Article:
Project Gutenberg

While the primary purpose of this site is to have a place to post things that don’t belong on Stratechery, I was also excited to use a fresh WordPress install with Project Gutenberg as the default editor.

To back up a bit, Stratechery uses the classic WordPress editor with a whole bunch of custom code, plugins, etc. It looks like this:

If you squint you can see that posts are written mostly in Markdown, with HTML added as needed. Yes, there is a rich text editor if you click the “Visual” tab, but it is firmly stuck in the last decade, and extremely inflexible. Stratechery is not a complicated site, but I couldn’t imagine not writing as close to the metal as I do.

Project Gutenberg, particularly at first glance, looks — and works — a lot like Medium’s editor:

The editing of in-line component happens via in-line menus that appear as needed:

Meanwhile, you can add different blocks on a per-paragraph basis:

There is a lot of controversy around Project Gutenberg, and I understand why. This is a complete transformation of the WordPress experience, and the changes extend down to the core of, well, WordPress Core. That means that a lot of work that came before to make the WordPress ecosystem such a valuable place to be is, if not obsolete, at least deprecated. I feel this pain! There is no chance that Stratechery will switch to Project Gutenberg anytime soon (there is a plugin if you want to use the classic editor).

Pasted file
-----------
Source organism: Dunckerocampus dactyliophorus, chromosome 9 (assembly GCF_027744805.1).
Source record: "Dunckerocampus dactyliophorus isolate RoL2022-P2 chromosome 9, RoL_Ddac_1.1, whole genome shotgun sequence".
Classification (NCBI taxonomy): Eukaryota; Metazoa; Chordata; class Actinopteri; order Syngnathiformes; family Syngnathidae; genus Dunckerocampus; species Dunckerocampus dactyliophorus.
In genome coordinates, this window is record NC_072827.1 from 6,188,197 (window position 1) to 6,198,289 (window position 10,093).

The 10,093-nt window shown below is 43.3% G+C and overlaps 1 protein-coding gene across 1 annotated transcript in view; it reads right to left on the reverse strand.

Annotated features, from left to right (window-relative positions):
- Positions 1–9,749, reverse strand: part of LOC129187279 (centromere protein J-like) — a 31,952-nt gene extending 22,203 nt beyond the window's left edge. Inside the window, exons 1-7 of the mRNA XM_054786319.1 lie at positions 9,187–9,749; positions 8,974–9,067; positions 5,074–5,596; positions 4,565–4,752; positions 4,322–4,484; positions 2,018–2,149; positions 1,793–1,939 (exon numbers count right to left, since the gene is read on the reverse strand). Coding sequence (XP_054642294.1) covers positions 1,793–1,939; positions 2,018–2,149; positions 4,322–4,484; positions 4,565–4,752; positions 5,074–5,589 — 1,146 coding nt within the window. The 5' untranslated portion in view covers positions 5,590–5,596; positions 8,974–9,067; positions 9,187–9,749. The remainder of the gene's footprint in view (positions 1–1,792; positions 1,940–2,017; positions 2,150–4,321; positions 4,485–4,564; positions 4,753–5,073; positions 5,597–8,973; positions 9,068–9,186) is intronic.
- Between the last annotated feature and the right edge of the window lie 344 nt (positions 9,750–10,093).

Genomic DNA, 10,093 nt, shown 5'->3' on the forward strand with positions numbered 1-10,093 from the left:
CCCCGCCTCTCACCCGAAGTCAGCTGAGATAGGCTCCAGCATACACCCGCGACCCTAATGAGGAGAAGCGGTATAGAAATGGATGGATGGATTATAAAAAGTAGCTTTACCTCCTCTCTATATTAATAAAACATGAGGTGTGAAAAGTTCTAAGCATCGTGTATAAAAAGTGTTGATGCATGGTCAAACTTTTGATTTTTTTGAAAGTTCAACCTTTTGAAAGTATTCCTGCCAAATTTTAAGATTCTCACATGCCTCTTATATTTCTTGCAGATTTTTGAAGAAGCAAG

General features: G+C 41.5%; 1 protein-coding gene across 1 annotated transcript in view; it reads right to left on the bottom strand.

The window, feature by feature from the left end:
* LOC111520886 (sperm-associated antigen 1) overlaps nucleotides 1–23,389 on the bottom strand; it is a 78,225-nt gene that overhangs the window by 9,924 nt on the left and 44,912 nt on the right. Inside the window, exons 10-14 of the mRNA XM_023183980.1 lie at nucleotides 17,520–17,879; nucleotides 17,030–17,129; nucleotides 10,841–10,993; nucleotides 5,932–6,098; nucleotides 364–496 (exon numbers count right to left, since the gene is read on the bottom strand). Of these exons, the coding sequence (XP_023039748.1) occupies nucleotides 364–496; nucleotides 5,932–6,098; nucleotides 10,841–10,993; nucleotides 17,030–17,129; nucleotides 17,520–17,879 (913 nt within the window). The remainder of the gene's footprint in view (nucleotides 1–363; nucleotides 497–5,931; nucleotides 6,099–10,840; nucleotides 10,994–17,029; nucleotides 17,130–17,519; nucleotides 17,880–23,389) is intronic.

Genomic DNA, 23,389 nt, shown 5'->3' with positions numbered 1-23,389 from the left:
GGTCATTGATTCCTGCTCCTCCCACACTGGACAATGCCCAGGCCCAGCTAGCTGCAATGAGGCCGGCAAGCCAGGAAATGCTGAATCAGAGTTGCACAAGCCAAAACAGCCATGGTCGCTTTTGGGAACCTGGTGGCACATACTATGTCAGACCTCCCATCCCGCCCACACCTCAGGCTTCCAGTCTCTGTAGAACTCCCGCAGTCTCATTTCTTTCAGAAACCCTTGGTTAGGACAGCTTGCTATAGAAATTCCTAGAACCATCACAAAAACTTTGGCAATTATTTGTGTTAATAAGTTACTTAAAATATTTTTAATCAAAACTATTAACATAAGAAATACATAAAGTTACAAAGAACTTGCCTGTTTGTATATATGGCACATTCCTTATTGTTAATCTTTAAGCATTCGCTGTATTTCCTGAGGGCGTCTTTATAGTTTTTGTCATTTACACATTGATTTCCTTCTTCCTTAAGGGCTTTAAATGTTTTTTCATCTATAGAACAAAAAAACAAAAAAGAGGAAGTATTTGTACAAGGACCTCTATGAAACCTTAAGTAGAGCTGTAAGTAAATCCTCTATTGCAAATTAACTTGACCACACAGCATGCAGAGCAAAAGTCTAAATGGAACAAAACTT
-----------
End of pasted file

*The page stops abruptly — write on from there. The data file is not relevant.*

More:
At the same time, what is cool about blocks is that they provide a very powerful means to provide new functionality; right now plugins require all sorts of custom work that is difficult for developers and inscrutable for users. Blocks should make that a lot easier, and I suspect there is a lot of market share to be gained by developers who embrace the concept.

Still, this site is about the basics, and I haven’t installed any plugins, so I’m mostly speculating. What I can say is that, for the core out-of-the-box editing experience, Project Gutenberg is really, really good. Honestly, I’m pretty blown away. And that means that Project Gutenberg, despite all of the challenges presented by such a drastic change, is good for everyone, because I can’t see how it won’t lead to WordPress getting and keeping more end users.